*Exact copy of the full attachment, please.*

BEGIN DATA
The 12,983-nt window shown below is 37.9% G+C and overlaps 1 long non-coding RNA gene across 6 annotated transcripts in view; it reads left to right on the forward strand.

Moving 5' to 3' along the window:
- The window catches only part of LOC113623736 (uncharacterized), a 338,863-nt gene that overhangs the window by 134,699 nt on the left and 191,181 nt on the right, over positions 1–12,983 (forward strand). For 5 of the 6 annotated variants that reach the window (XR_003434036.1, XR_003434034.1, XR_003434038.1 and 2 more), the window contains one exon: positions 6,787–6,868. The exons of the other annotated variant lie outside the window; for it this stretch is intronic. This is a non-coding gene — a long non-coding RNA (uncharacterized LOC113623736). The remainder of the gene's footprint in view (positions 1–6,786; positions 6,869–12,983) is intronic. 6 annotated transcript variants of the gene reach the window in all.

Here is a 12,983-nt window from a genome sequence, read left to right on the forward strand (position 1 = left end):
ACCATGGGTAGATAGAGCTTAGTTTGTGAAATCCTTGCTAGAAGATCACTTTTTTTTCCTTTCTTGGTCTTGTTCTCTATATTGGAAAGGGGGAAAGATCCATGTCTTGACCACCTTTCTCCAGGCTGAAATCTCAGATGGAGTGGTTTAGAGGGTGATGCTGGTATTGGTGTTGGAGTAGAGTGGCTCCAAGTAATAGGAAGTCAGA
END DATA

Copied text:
The 12,983-nt window shown below is 37.9% G+C and overlaps 1 long non-coding RNA gene across 6 annotated transcripts in view; it reads left to right on the forward strand.

Moving 5' to 3' along the window:
- The window catches only part of LOC113623736 (uncharacterized), a 338,863-nt gene that overhangs the window by 134,699 nt on the left and 191,181 nt on the right, over positions 1–12,983 (forward strand). For 5 of the 6 annotated variants that reach the window (XR_003434036.1, XR_003434034.1, XR_003434038.1 and 2 more), the window contains one exon: positions 6,787–6,868. The exons of the other annotated variant lie outside the window; for it this stretch is intronic. This is a non-coding gene — a long non-coding RNA (uncharacterized LOC113623736). The remainder of the gene's footprint in view (positions 1–6,786; positions 6,869–12,983) is intronic. 6 annotated transcript variants of the gene reach the window in all.

Here is a 12,983-nt window from a genome sequence, read left to right on the forward strand (position 1 = left end):
ACCATGGGTAGATAGAGCTTAGTTTGTGAAATCCTTGCTAGAAGATCACTTTTTTTTCCTTTCTTGGTCTTGTTCTCTATATTGGAAAGGGGGAAAGATCCATGTCTTGACCACCTTTCTCCAGGCTGAAATCTCAGATGGAGTGGTTTAGAGGGTGATGCTGGTATTGGTGTTGGAGTAGAGTGGCTCCAAGTAATAGGAAGTCAGA